Dust Particles in the Martian Atmosphere can Create Static Electricity, but not Enough to Endanger the Rovers

Lightning is one of the most powerful forces in nature.  Up to 1 billion volts of electricity can flow into a strike in less than a second.  Such a large energy buildup can be created by even a relatively simple cause – two particles rubbing together.  A team at the University of Oregon has now studied whether those simple interactions might cause lightning on a place it hasn’t been seen before – on Mars.

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Thanks to Perseverance, We’re Finally Going to Hear What Mars Sounds Like

Many consider the various rovers we’ve sent to Mars as the next best thing to sending a geologist to the Red Planet. Spirit, Opportunity and Curiosity have carried all the necessary equipment similar to what human geologists use on Earth, and are able to navigate the terrain, “see” the landscape with the various cameras, pick up rock and dust samples with scoops, and then analyze them with various onboard tools and equipment.

In addition to all those things, the new Mars 2020 Perseverance rover will add a “sense of hearing” to its robotic toolkit. The rover includes a pair of microphones to let us hear – for the first time – what Mars really sounds like.

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The Driest Place on Earth Could Help Predict How Life Might be Surviving on Mars

In the next few years, Mars will be visited by three new rovers, the Perseverance, Tianwen-1, and Rosalind Franklin missions. Like their predecessors – Pathfinder and Sojourner, Spirit and Opportunity, and Curiosity – these robotic missions will explore the surface, searching for evidence of past and present life. But even after years of exploring, an important question remains: where is the best place to look?

To date, all attempts to find evidence of life on the surface have yielded nothing, owing to the fact that the Martian environment is extremely cold, desiccated, and irradiated. According to a new study by an international team of researchers led by Cornell University and the Centro de Astrobiología in Madrid, the Atacama desert in the mountains of Chile could hold the answer.

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Rovers Will be Starting to Make Their Own Decisions About Where to Search for Life

We all know how exploration by rover works. The rover is directed to a location and told to take a sample. Then it subjects that sample to analysis and sends home the results. It’s been remarkably effective.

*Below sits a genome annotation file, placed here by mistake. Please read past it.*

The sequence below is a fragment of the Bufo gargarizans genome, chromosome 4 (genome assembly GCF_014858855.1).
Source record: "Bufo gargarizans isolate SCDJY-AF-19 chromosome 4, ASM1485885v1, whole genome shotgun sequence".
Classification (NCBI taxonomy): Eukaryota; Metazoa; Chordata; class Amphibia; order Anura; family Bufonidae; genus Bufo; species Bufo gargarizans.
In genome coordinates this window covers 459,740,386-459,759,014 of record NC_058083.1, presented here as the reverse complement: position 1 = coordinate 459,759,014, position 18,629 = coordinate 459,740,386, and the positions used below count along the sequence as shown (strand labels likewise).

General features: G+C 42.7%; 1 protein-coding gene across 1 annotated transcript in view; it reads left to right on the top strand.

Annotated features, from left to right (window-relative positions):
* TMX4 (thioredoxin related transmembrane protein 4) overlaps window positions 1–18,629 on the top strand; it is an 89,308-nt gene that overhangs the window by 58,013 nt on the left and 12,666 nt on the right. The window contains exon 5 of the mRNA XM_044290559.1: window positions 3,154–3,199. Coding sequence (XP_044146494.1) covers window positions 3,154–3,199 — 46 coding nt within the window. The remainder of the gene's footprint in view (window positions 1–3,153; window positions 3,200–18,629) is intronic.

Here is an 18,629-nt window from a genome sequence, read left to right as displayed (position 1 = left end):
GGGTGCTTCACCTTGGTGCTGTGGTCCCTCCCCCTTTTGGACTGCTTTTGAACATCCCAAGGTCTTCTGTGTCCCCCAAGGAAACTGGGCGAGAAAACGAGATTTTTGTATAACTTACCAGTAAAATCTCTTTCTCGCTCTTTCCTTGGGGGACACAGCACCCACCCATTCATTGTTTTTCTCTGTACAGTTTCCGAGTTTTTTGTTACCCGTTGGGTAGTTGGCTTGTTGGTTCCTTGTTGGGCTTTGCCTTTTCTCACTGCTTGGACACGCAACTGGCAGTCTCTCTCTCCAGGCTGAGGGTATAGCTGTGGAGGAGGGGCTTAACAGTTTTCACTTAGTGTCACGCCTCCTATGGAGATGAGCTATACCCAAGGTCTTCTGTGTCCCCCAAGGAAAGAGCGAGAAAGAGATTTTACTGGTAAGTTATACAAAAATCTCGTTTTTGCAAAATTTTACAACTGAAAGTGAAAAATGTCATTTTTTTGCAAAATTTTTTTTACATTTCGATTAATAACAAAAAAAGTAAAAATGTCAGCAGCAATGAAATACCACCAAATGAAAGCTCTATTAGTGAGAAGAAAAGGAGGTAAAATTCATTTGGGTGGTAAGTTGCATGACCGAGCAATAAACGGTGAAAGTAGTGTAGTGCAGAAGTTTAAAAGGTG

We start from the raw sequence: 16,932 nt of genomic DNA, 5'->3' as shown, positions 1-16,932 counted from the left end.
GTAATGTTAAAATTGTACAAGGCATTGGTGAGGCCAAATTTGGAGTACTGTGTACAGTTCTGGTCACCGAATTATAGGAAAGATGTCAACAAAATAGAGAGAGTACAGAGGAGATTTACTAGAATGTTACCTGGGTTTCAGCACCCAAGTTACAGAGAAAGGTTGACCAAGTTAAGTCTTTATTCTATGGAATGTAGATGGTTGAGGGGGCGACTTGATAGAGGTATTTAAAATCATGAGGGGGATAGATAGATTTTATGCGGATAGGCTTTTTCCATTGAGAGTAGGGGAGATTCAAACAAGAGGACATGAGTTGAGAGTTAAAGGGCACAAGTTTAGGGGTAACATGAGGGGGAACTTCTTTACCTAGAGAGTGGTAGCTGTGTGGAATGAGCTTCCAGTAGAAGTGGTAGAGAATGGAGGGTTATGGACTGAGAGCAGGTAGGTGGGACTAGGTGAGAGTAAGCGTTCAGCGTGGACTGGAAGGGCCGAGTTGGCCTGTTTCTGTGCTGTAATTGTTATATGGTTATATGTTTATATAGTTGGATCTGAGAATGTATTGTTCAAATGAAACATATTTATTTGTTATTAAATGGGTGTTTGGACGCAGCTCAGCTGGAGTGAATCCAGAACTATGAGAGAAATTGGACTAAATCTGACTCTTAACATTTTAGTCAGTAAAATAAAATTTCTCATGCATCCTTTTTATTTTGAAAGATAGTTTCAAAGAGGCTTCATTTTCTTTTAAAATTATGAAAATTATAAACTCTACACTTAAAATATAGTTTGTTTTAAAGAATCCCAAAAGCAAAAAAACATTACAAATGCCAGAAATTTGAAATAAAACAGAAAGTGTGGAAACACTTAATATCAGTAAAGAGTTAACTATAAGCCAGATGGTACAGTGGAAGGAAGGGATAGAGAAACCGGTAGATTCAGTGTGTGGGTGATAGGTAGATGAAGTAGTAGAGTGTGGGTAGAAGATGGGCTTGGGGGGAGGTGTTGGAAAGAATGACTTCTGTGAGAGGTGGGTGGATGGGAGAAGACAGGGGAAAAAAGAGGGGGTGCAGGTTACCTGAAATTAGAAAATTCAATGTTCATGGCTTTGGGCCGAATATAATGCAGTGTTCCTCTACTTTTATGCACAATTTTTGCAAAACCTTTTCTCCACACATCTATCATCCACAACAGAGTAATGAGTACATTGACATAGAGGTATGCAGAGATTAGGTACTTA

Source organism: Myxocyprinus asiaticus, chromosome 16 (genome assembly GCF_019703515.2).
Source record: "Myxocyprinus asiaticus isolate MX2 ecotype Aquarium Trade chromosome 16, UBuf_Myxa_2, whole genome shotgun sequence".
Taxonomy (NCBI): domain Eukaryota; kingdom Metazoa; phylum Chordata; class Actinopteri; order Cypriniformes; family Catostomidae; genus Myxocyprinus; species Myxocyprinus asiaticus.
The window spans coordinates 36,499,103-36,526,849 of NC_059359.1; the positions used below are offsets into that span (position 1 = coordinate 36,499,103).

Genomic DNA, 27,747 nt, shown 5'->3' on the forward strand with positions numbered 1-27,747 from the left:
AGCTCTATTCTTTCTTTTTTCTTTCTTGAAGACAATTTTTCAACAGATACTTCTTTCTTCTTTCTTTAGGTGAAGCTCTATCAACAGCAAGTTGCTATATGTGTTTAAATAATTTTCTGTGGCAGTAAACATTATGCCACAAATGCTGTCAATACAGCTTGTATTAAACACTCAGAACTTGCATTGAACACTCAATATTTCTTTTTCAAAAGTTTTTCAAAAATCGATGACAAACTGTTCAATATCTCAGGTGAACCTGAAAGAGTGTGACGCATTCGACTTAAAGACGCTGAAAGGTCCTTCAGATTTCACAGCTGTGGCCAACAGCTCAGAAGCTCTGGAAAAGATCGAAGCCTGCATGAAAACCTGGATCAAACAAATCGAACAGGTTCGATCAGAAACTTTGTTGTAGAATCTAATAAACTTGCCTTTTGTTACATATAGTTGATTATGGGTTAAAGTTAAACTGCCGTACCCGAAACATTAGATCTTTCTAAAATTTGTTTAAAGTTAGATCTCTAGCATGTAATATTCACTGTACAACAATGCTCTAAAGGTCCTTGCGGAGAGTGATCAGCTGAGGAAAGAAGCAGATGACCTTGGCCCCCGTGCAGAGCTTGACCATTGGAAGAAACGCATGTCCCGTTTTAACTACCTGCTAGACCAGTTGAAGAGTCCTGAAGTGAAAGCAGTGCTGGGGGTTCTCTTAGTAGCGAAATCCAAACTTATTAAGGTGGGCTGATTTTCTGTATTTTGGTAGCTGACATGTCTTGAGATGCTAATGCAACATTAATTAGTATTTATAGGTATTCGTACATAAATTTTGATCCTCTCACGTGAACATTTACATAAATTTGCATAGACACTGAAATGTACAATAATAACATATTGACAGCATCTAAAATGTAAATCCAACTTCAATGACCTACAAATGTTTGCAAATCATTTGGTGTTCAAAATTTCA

But it’s expensive and time-consuming to send all this data home. Will this way of doing things still work? Or can it be automated?

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Scientists Search for Ancient Fossils in Australia, Practicing the Techniques They’ll Use on Mars

NASA’s Mars 2020 Rover is heading to Mars soon to look for fossils. The ESA/Roscosmos ExoMars rover is heading to Mars in the same time-frame to carry out its own investigations into Martian habitability. To meet their mission objectives, the scientists working the missions will need to look at a lot of rocks and uncover and understand the clues those rocks hold.

To help those scientists prepare for the daunting task of analyzing and understanding Martian rocks from 160 million km (100 million miles) away, they’ve gone on a field trip to Australia to study stromatolites.

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It’s Decided, the Mars 2020 Rover Will Land in Jezero Crater

After 5 years and 60 candidates, NASA has chosen Jezero crater as the landing site for the Mars 2020 rover. Image Credit: NASA/JPL/JHUAPL/MSSS/Brown University

Jezero crater is the landing spot for NASA’s upcoming 2020 rover. The crater is a rich geological site, and the 45 km wide (28 mile) impact crater contains at least five different types of rock that the rover will sample. Some of the landform features in the crater are 3.6 billion years old, making the site an ideal place to look for signs of ancient habitability.

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